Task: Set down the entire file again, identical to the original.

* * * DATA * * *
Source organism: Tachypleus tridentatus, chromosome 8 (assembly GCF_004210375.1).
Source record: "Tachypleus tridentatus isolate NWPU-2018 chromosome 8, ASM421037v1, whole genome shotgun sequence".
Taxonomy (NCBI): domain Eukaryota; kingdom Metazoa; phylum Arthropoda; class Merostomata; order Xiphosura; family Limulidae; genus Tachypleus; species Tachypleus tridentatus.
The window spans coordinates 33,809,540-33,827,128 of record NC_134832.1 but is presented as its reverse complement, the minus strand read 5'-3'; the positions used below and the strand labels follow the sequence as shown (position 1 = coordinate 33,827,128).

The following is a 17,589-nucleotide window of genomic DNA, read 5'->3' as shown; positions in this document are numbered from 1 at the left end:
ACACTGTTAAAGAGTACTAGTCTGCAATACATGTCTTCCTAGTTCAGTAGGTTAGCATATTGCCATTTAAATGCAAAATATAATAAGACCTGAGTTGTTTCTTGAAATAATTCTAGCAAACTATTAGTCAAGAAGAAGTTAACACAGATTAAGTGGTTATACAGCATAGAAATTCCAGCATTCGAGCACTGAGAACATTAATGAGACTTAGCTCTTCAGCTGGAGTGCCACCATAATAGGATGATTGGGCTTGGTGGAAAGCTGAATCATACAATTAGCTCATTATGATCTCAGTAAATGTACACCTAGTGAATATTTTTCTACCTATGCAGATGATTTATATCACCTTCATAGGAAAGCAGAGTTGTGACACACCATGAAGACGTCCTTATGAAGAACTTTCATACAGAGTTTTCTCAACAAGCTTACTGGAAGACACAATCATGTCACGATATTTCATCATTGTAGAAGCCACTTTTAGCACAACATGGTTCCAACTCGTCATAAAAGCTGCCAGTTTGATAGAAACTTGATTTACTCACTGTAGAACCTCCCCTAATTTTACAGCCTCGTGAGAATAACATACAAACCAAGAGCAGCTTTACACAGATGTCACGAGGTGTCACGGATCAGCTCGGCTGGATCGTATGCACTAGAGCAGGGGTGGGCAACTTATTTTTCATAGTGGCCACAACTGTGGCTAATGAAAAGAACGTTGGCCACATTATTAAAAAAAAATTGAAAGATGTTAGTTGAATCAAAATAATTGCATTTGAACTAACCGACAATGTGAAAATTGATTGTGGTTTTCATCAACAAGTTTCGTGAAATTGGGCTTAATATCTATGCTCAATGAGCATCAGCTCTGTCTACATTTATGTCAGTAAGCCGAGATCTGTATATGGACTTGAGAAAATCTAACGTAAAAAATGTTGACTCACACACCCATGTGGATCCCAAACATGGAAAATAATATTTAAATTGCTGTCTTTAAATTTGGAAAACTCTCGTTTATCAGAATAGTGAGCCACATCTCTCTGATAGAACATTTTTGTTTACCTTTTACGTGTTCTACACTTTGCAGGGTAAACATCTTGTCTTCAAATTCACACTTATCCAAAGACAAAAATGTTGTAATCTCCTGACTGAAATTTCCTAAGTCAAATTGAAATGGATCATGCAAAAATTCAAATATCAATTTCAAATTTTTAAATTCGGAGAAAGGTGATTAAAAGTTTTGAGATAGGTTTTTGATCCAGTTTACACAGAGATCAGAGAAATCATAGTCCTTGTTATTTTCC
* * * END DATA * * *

Source organism: Tachypleus tridentatus, chromosome 8 (assembly GCF_004210375.1).
Source record: "Tachypleus tridentatus isolate NWPU-2018 chromosome 8, ASM421037v1, whole genome shotgun sequence".
Taxonomy (NCBI): domain Eukaryota; kingdom Metazoa; phylum Arthropoda; class Merostomata; order Xiphosura; family Limulidae; genus Tachypleus; species Tachypleus tridentatus.
The window spans coordinates 33,809,540-33,827,128 of record NC_134832.1 but is presented as its reverse complement, the minus strand read 5'-3'; the positions used below and the strand labels follow the sequence as shown (position 1 = coordinate 33,827,128).

The following is a 17,589-nucleotide window of genomic DNA, read 5'->3' as shown; positions in this document are numbered from 1 at the left end:
ACACTGTTAAAGAGTACTAGTCTGCAATACATGTCTTCCTAGTTCAGTAGGTTAGCATATTGCCATTTAAATGCAAAATATAATAAGACCTGAGTTGTTTCTTGAAATAATTCTAGCAAACTATTAGTCAAGAAGAAGTTAACACAGATTAAGTGGTTATACAGCATAGAAATTCCAGCATTCGAGCACTGAGAACATTAATGAGACTTAGCTCTTCAGCTGGAGTGCCACCATAATAGGATGATTGGGCTTGGTGGAAAGCTGAATCATACAATTAGCTCATTATGATCTCAGTAAATGTACACCTAGTGAATATTTTTCTACCTATGCAGATGATTTATATCACCTTCATAGGAAAGCAGAGTTGTGACACACCATGAAGACGTCCTTATGAAGAACTTTCATACAGAGTTTTCTCAACAAGCTTACTGGAAGACACAATCATGTCACGATATTTCATCATTGTAGAAGCCACTTTTAGCACAACATGGTTCCAACTCGTCATAAAAGCTGCCAGTTTGATAGAAACTTGATTTACTCACTGTAGAACCTCCCCTAATTTTACAGCCTCGTGAGAATAACATACAAACCAAGAGCAGCTTTACACAGATGTCACGAGGTGTCACGGATCAGCTCGGCTGGATCGTATGCACTAGAGCAGGGGTGGGCAACTTATTTTTCATAGTGGCCACAACTGTGGCTAATGAAAAGAACGTTGGCCACATTATTAAAAAAAAATTGAAAGATGTTAGTTGAATCAAAATAATTGCATTTGAACTAACCGACAATGTGAAAATTGATTGTGGTTTTCATCAACAAGTTTCGTGAAATTGGGCTTAATATCTATGCTCAATGAGCATCAGCTCTGTCTACATTTATGTCAGTAAGCCGAGATCTGTATATGGACTTGAGAAAATCTAACGTAAAAAATGTTGACTCACACACCCATGTGGATCCCAAACATGGAAAATAATATTTAAATTGCTGTCTTTAAATTTGGAAAACTCTCGTTTATCAGAATAGTGAGCCACATCTCTCTGATAGAACATTTTTGTTTACCTTTTACGTGTTCTACACTTTGCAGGGTAAACATCTTGTCTTCAAATTCACACTTATCCAAAGACAAAAATGTTGTAATCTCCTGACTGAAATTTCCTAAGTCAAATTGAAATGGATCATGCAAAAATTCAAATATCAATTTCAAATTTTTAAATTCGGAGAAAGGTGATTAAAAGTTTTGAGATAGGTTTTTGATCCAGTTTACACAGAGATCAGAGAAATCATAGTCCTTGTTATTTTCC